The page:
Proof that functional older adults also have their teeth

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It has been thought that maintaining good oral health may help older adults prevent a variety of health problems and disabilities. However, the effect of tooth loss on physical or cognitive health and wellbeing has been largely unknown.

Until now.

In a study published in this month’s Journal of the American Geriatrics Society, researchers explored the connection by examining information from the Japan Gerontological Evaluation Study (JAGES) project. Specifically, the team examined information obtained from more than 60,000 community-dwelling individuals aged 65 and older who did not meet the Japanese criteria for needing long-term care.

The participants who were given questionnaires to complete answered a number of questions, such as how many teeth they had, how many falls they had sustained in the past year, what their body weight was, and whether they smoked or drank alcohol. They were also asked about their medical and mental health history and their ability to perform the common activities of daily life.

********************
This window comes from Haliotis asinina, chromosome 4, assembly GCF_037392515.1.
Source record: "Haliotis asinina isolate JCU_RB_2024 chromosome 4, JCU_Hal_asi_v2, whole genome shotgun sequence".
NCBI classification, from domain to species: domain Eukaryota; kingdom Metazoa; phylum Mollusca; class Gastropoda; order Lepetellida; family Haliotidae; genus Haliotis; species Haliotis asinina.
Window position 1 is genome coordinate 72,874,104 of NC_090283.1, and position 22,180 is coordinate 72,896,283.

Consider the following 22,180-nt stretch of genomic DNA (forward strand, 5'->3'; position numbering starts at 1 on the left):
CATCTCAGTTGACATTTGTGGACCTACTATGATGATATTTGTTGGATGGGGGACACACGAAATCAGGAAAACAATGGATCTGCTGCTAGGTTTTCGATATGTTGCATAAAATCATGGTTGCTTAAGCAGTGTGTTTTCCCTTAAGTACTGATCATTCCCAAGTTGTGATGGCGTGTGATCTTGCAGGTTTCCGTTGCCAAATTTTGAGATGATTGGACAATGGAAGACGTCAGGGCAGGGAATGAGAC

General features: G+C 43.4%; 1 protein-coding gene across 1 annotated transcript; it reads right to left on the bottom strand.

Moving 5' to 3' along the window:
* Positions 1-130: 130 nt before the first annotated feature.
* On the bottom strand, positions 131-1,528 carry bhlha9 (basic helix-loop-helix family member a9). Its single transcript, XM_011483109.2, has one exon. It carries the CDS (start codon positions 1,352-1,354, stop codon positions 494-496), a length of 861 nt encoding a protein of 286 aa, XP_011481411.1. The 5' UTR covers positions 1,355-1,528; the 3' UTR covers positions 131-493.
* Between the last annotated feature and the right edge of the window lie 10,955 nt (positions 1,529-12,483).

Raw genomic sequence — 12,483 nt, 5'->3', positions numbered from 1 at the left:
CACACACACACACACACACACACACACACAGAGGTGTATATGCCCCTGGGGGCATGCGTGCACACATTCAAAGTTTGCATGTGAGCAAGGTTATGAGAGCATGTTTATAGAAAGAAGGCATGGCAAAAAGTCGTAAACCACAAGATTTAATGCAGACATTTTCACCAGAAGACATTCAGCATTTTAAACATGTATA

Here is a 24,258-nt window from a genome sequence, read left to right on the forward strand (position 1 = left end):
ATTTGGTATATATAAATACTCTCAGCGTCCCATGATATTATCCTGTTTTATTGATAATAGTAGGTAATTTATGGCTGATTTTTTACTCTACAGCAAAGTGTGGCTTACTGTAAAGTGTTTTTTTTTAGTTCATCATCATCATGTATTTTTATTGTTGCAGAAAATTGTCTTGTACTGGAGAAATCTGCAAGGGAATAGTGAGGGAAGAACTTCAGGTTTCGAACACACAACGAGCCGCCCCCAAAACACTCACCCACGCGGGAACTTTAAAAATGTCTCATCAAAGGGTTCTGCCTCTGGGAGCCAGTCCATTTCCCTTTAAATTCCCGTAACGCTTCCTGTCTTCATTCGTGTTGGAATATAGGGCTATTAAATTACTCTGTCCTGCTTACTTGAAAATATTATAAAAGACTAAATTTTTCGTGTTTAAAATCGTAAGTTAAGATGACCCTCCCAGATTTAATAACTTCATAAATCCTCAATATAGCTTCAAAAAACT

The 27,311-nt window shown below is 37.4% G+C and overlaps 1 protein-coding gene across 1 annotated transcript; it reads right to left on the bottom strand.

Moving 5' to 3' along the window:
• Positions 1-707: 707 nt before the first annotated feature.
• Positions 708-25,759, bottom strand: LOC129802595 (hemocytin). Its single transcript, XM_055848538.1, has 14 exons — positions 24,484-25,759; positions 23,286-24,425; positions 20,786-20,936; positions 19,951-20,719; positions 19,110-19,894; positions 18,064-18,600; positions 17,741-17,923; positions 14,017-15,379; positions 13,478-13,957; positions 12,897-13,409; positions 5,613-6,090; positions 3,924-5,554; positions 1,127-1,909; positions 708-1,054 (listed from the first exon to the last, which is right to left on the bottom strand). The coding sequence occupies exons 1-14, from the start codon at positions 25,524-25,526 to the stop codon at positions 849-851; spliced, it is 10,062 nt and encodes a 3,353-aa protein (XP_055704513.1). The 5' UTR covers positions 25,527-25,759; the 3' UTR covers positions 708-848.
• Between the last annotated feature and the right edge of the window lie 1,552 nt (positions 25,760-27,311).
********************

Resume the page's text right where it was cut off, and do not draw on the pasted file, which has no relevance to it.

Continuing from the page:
When they analysed the data, the researchers learned older adults who have significant tooth loss are less functional mentally and physically when compared with those who lose fewer teeth.

Given these findings, the research team said it is essential that older adults receive the support they need to maintain good oral health self-care practices, and that they receive adequate dental care.

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